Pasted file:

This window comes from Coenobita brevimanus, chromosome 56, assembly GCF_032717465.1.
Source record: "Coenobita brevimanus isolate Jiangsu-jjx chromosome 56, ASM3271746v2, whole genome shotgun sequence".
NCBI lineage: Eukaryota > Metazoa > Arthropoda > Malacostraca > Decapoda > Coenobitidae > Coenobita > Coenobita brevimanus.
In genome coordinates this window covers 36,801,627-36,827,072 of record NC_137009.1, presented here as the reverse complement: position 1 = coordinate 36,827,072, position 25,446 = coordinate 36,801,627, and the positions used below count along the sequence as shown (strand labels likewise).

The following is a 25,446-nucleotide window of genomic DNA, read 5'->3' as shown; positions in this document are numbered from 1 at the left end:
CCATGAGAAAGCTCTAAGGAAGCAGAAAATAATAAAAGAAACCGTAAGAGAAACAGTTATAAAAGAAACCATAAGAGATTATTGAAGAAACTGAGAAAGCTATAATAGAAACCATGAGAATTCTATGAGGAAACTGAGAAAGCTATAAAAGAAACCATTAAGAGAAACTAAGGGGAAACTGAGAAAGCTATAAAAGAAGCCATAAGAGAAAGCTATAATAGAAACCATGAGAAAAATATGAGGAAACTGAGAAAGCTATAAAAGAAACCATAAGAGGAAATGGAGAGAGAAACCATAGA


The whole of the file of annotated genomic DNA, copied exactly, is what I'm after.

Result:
This window comes from Coenobita brevimanus, chromosome 56, assembly GCF_032717465.1.
Source record: "Coenobita brevimanus isolate Jiangsu-jjx chromosome 56, ASM3271746v2, whole genome shotgun sequence".
NCBI lineage: Eukaryota > Metazoa > Arthropoda > Malacostraca > Decapoda > Coenobitidae > Coenobita > Coenobita brevimanus.
In genome coordinates this window covers 36,801,627-36,827,072 of record NC_137009.1, presented here as the reverse complement: position 1 = coordinate 36,827,072, position 25,446 = coordinate 36,801,627, and the positions used below count along the sequence as shown (strand labels likewise).

The following is a 25,446-nucleotide window of genomic DNA, read 5'->3' as shown; positions in this document are numbered from 1 at the left end:
CCATGAGAAAGCTCTAAGGAAGCAGAAAATAATAAAAGAAACCGTAAGAGAAACAGTTATAAAAGAAACCATAAGAGATTATTGAAGAAACTGAGAAAGCTATAATAGAAACCATGAGAATTCTATGAGGAAACTGAGAAAGCTATAAAAGAAACCATTAAGAGAAACTAAGGGGAAACTGAGAAAGCTATAAAAGAAGCCATAAGAGAAAGCTATAATAGAAACCATGAGAAAAATATGAGGAAACTGAGAAAGCTATAAAAGAAACCATAAGAGGAAATGGAGAGAGAAACCATAGA